Susie Csorsz Brown
This is probably one of our favorite ways to fix tofu. And we usually double or triple the recipe because the left-overs are awesome. This recipe does take a little advance planning but even without a long marinade, the tofu has a great flavor. My boys love to help with rolling the cubes in the cornstarch. We found that an even better dipping sauce is nuoc cham (recipe below).
2 lb. firm or extra-firm tofu 2 tablespoon toasted sesame oil 3 tablespoons soy sauce or tamari 3 tablespoons rice vinegar or cider vinegar 3 garlic cloves, peeled and finely chopped/minced 3 teaspoons peeled minced fresh ginger 4 tablespoons water 3 teaspoons Sriracha or Asian chili paste 5-6 tablespoons corn starch
For serving: salad, cooked grains, roasted veggies, and (definitely) Nuoc Cham
Drain the tofu, wrap it in a double-thickness of paper towel, then place it on a plate. Put another plate on top of the tofu and place a heavy can of beans or tomatoes on top of it to weigh it down. Let stand 30 minutes. This will help minimize the moisture in the tofu, and help make it more firm.
Unwrap the tofu, wipe it dry, and cut it into 1-inch (3cm) cubes.
In a large, zip-top freezer bag, mix the sesame oil, soy sauce, rice wine, rice vinegar, garlic, ginger, water, and Sriracha. Add the tofu and toss the cubes in the marinade. Lay the bag on a plate and refrigerate for a minimum of 2 hours, or up to 8 hours, turning the bag a few times while marinating. The cubes will take on a nice deep brown color.
Preheat the oven to 350ºF (180ºC.) Line a baking sheet with parchment paper or aluminum foil.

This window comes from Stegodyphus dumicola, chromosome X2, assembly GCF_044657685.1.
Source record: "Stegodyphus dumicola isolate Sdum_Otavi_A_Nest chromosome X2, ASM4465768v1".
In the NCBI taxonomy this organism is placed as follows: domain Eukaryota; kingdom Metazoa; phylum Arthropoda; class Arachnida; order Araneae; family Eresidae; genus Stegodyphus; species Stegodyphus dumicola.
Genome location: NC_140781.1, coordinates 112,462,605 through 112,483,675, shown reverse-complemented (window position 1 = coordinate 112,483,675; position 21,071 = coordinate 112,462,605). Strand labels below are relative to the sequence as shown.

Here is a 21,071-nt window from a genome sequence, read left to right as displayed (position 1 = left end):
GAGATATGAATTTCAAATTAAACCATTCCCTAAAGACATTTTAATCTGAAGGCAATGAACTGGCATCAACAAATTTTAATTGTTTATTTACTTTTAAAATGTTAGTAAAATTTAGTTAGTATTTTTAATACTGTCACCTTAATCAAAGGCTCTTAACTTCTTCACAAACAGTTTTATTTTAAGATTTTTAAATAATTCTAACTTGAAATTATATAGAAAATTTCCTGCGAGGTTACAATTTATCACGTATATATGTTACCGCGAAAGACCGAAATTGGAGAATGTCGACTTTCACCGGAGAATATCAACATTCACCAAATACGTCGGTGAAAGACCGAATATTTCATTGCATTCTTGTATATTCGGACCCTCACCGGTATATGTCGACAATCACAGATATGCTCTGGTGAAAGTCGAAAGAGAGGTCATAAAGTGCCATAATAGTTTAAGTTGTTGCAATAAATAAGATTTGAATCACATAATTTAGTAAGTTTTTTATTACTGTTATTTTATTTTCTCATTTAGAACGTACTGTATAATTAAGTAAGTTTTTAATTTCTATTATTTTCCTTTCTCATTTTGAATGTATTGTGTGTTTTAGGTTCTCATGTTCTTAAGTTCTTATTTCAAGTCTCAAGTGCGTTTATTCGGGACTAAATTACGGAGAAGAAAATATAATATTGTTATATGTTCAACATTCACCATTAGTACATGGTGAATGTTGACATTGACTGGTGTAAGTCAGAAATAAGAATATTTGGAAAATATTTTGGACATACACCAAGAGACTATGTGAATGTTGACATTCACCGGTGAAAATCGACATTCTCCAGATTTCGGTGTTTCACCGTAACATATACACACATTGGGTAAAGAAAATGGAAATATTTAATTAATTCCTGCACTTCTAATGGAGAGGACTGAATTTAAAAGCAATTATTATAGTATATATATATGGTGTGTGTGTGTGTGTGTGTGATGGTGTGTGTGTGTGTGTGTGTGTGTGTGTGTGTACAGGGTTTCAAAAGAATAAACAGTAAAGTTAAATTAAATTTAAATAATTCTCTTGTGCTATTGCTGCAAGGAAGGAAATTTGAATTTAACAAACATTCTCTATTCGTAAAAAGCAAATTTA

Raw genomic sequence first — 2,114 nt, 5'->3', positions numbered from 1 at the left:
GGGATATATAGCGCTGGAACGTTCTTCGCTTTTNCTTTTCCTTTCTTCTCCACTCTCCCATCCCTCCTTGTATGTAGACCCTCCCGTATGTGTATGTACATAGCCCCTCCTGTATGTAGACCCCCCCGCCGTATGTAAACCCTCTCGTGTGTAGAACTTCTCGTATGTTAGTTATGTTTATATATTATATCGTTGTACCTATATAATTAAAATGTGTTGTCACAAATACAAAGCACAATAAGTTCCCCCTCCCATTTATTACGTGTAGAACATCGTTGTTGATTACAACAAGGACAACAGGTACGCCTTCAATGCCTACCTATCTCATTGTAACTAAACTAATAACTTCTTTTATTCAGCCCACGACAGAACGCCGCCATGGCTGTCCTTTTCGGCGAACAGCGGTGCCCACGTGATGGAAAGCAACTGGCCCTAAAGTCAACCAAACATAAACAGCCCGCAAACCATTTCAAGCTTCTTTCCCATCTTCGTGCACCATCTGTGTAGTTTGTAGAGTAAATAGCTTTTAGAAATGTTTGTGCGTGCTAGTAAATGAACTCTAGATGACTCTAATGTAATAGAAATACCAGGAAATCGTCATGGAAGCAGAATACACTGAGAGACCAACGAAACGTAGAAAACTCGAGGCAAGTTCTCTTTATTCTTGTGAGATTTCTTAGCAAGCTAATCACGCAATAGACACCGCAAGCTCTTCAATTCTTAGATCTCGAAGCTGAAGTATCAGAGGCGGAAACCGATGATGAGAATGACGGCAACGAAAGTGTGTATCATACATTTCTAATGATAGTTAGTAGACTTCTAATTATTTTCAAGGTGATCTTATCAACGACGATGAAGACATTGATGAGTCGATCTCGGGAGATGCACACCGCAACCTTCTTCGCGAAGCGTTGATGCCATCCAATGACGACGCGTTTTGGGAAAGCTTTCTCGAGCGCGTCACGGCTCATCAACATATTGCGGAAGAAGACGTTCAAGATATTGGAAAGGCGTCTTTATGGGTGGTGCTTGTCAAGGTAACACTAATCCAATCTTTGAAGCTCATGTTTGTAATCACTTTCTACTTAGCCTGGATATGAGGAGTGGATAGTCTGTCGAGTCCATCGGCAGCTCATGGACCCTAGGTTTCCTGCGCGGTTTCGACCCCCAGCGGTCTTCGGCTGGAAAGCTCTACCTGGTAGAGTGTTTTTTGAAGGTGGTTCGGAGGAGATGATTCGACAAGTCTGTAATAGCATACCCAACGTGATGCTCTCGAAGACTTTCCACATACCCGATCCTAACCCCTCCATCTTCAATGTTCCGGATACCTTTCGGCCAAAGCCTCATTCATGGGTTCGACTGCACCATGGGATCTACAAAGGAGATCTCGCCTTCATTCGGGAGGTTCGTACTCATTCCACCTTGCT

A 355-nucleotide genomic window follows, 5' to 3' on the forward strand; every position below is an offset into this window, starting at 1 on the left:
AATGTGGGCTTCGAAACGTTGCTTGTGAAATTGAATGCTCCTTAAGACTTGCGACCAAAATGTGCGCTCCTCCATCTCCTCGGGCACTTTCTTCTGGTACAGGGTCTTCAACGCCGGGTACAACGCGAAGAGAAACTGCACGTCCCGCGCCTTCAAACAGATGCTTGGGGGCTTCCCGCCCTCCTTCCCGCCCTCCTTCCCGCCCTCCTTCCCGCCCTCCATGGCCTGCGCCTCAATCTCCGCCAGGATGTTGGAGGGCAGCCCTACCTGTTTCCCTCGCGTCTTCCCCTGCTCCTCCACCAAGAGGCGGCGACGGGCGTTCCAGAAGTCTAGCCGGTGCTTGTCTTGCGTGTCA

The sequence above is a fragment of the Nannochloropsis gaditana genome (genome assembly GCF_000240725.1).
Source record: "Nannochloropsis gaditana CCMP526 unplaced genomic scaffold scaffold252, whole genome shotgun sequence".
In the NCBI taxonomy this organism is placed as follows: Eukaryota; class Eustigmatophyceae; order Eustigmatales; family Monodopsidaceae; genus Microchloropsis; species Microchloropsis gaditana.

Drain the tofu (the marinade can be reserved, refrigerated, and used for a dipping sauce or use the nouc cham), With the cornstarch in one bowl, roll the tofu cubes in the cornstarch until covered, and then transfer the tofu cubes to the prepared baking sheet, leaving a bit of space between each cube. Bake, turning the cubes several times during baking, until they are crisp and browned, about 45 minutes.
Serve as you so desire. We like it on salad, on grains and greens (as a bowl type meal), or even just popping cubes into our mouths.
Makes about 3/4 cup
3 Tbsp fish sauce 3 Tbsp. lime juice 2 Tbsp brown sugar 6 to 8 Tbsp. water, to taste 1 medium garlic clove, minced or pressed 1 Thai chile, very thinly sliced
To make the nuoc cham, combine the fish sauce, lime juice, 2 tablespoons of the brown sugar, 6 tablespoons of the water, the garlic, and chile in a small bowl. Whisk well. Taste: if it’s too pungent, add more water 1 tablespoon at a time. If you’d like a little more sweetness, add more brown sugar ½ tablespoon at a time. (Covered and chilled, the dressing will keep for three days to a week.)